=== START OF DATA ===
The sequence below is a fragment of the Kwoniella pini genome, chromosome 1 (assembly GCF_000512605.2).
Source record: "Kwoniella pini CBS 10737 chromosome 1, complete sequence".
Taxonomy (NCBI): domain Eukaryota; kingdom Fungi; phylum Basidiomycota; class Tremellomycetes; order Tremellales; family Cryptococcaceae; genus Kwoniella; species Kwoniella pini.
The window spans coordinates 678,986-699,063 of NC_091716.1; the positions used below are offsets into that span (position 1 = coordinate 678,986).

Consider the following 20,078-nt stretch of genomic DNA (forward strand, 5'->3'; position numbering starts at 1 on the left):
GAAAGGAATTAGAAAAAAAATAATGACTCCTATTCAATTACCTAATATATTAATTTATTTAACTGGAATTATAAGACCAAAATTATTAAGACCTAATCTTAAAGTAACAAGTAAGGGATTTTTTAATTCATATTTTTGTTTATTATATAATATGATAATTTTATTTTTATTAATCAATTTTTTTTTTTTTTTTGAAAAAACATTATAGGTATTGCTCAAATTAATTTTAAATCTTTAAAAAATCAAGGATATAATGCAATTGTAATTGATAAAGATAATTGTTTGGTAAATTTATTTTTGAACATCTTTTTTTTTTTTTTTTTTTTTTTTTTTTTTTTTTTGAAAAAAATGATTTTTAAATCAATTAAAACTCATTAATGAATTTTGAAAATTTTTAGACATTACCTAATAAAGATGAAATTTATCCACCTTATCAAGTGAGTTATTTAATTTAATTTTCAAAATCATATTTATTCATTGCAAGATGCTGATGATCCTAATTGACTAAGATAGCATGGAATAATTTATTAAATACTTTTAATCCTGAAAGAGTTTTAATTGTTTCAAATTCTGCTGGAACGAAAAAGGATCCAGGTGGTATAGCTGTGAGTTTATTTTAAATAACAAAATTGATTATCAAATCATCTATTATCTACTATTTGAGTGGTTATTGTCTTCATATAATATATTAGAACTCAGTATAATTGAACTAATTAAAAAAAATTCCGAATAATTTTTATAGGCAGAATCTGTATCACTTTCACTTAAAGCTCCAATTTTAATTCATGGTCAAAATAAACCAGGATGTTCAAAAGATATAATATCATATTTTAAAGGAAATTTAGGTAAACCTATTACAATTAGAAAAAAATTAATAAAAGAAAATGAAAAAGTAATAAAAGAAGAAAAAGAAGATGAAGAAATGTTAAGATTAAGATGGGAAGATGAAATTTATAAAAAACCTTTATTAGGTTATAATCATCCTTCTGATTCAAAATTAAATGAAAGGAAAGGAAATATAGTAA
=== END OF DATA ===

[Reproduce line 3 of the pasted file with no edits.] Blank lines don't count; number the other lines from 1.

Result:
Taxonomy (NCBI): domain Eukaryota; kingdom Fungi; phylum Basidiomycota; class Tremellomycetes; order Tremellales; family Cryptococcaceae; genus Kwoniella; species Kwoniella pini.